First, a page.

Friday, September 10, 2010

Happy Writers Society: Meeting 2

Order! Order, everyone!

*pounds gavel*

You in the back there—I know this is the Happy Writers Society, but if you'd please stop that giggling for one second. We're starting all official like.

*secretary scribbles minutes on notepad*

Welcome! I'm so happy you all showed up! It's nerve wracking to start something and wonder if anyone will care, but so many people stopped by our first meeting. Thank you so much.

As for items of business, I'd like to point you to Kristan's blog for my semi-usual Friday Sketch. She asked me to do a guest post, and that turned into a rather interesting drawing of "The (De)Evolution of a Writer."

Also, if we could take our shoes off in the clubhouse, the carpet will stay clean longer. I'd hate to use up all our HWS funds (currently at $0.06) for that.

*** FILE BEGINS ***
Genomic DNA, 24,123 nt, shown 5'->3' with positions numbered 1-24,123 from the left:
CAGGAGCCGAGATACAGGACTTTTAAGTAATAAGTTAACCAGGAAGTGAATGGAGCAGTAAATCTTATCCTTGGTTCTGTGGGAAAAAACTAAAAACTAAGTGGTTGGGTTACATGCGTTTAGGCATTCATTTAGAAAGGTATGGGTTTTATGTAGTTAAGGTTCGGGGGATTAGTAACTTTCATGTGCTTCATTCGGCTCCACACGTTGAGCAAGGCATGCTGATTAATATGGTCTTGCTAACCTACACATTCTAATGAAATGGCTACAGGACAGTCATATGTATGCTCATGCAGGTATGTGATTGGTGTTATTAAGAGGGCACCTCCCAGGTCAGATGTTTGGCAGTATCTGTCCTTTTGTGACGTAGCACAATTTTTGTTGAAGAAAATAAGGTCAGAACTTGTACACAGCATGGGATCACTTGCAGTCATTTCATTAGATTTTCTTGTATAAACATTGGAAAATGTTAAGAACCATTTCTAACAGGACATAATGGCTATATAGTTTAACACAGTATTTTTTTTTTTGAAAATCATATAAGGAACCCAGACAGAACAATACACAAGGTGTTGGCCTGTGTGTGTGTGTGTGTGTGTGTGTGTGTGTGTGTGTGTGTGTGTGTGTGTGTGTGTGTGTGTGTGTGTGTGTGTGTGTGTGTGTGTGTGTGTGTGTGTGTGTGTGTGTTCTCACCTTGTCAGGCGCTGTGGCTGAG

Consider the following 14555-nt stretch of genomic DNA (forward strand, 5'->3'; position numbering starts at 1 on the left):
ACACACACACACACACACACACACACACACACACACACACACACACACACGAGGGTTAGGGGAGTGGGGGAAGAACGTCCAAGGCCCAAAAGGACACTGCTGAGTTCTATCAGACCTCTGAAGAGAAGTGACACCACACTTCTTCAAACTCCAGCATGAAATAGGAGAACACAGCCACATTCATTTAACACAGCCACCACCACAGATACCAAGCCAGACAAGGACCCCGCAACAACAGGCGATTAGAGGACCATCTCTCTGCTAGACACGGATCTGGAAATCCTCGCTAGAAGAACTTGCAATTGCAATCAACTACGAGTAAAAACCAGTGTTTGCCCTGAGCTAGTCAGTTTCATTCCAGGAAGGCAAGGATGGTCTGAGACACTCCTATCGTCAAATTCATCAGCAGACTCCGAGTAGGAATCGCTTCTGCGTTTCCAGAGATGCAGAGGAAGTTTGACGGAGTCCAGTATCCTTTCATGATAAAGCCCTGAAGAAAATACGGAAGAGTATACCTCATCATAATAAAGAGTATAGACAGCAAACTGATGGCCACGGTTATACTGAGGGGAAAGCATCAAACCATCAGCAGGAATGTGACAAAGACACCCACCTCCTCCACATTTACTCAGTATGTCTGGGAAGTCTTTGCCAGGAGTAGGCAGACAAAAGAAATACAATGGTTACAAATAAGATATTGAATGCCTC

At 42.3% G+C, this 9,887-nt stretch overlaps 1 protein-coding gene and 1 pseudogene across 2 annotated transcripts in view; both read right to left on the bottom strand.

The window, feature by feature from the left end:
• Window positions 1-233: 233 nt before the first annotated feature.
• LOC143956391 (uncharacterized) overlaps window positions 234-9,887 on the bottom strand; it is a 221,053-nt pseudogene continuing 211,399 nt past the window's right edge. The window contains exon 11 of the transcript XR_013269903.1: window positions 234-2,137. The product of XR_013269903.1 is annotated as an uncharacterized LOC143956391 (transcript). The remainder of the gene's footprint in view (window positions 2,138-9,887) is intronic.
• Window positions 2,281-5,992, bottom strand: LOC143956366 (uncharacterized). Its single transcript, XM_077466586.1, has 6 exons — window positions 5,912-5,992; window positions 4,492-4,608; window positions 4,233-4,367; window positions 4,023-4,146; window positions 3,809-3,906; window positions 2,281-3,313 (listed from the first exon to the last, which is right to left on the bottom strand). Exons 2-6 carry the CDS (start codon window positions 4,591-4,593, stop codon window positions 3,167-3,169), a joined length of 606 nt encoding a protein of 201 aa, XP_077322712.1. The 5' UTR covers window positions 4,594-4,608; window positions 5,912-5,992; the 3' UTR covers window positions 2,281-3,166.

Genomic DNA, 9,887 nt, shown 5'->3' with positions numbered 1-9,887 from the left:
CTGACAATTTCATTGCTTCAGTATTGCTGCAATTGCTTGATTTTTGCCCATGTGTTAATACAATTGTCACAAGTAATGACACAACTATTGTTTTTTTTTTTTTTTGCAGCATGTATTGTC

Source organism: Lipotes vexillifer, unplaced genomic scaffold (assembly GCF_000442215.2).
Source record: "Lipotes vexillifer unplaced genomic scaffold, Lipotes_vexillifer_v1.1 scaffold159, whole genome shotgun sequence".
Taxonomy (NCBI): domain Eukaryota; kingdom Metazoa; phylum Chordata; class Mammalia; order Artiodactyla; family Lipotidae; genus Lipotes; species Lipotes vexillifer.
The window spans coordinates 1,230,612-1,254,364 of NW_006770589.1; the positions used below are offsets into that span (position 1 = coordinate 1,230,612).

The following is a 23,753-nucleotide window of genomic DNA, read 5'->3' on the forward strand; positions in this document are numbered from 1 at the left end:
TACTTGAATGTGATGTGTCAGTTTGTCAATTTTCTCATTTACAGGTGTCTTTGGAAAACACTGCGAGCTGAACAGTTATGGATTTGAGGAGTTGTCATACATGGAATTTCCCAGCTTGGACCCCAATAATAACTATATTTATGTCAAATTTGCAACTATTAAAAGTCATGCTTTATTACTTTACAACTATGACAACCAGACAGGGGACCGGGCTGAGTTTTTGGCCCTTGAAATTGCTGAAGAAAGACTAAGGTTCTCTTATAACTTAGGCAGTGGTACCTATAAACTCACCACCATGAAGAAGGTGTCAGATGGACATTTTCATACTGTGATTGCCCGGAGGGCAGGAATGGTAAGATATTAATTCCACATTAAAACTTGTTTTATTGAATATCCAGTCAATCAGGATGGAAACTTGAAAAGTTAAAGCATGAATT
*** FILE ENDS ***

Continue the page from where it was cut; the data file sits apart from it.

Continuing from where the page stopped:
And now onto the major issue today. I've been informed of a very serious writing disorder:

Manuscript Dysmorphia
This condition is characterized by an exaggeration and obsession over of a manuscript's flaws. A writer with Manuscript Dysmorphia will likely continue to obsess over flaws even once they've been resolved in the manuscript. They constantly worry that others will see through their revisions to the "ugly, deformed" first draft underneath. They are never happy with their work, even once it's beautiful, edited, or published.

Left unchecked, Manuscript Dysmorphia can lead to other writing-related issues:
• Decreased motivation
• Inability to start/finish WIPs
• Compulsive editing
• Over-editing
• Lack of self-confidence
• Inability to accept praise
• And much more

As members of HWS, it is our duty to not only spread awareness of Manuscript Dysmorphia, but to help those suffering.